Stoke-on-Trent is home to not one but two canals – the Trent and Mersey and the Caldon. The former takes you through some of the best scenes that Britain’s waterways have to offer, through to the heritage-rich industrial city of Stoke-on-Trent. The Trent and Mersey Canal, engineered by James Brindley, was the country’s first long-distance canal, covering 93 miles and consisting of 76 locks. Its towpath created a green corridor through Stoke-on-Trent, as well as offering a route through rural Cheshire, Staffordshire and Derbyshire.
The Caldon canal was built to carry limestone for the iron industry and flints for the pottery industry. It is still steeped in history, with fascinating industrial buildings visible along the Stoke-on-Trent section.
The waterways of Stoke-on-Trent also include the smaller Burslem Branch Canal which was once one of the cornerstones on which the growth of The Potteries was built. Sadly, today, parts of the half mile stretch are now filled in, and many of its buildings are unused and run down.
When the canal was authorised by an Act of Parliament in 1797, it paved the way for Burslem to become the Mother Town of The Potteries. Construction work was completed in 1805, 30 years after James Brindley completed the adjoining Trent and Mersey Canal. Large quantities of china clay, stone and other raw materials were shipped in for use at the Burslem potbanks.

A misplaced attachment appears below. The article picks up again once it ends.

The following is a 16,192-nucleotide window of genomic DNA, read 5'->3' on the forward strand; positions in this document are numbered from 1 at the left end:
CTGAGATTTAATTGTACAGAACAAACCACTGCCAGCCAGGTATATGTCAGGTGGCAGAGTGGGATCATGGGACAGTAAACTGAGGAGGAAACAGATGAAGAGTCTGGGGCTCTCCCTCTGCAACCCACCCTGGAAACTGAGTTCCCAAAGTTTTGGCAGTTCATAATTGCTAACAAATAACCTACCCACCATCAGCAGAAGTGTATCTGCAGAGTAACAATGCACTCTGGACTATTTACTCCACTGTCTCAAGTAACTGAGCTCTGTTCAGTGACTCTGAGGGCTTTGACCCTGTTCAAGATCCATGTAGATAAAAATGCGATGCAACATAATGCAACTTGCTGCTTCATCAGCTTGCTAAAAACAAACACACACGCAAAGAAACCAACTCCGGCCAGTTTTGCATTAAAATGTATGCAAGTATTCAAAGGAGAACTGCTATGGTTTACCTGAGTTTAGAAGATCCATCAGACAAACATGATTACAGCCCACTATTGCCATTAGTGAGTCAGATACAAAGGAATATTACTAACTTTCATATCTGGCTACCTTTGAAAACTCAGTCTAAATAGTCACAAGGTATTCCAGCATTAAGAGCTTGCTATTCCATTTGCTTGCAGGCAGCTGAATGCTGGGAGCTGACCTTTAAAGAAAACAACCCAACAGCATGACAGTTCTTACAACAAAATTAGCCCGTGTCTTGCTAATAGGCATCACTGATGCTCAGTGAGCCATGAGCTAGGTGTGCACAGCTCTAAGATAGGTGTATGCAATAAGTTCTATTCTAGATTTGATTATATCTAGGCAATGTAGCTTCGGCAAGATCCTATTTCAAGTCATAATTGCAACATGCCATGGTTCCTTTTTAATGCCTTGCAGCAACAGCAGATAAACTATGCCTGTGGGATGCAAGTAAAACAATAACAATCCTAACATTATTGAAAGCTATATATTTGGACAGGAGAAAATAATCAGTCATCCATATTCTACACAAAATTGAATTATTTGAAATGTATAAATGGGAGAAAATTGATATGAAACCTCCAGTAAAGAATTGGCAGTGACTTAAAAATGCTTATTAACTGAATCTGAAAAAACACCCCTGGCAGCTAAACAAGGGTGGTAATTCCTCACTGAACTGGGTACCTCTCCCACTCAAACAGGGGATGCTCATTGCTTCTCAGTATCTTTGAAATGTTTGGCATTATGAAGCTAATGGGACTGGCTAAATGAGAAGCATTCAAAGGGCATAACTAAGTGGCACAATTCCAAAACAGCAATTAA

It was against this backdrop that barges made their silent way through The Potteries a hundred years ago. In Emma’s vision of a bygone age, the trio of bottle ovens at the Moorcroft factory can be seen. As an added homage to the historic art pottery, Emma has even named one of her barges ‘Moorcroft’.
- Dimensions: H 19.00 x W 14.00 x D 14.00 cm
- Availability: In Stock
- Product Width14.00cm
- Product Height19.00cm
- Product Depth14.00cm
- Designer:Emma Bossons FRSA
- Collection:History in the Making Collection
- Design Window (Style):Transport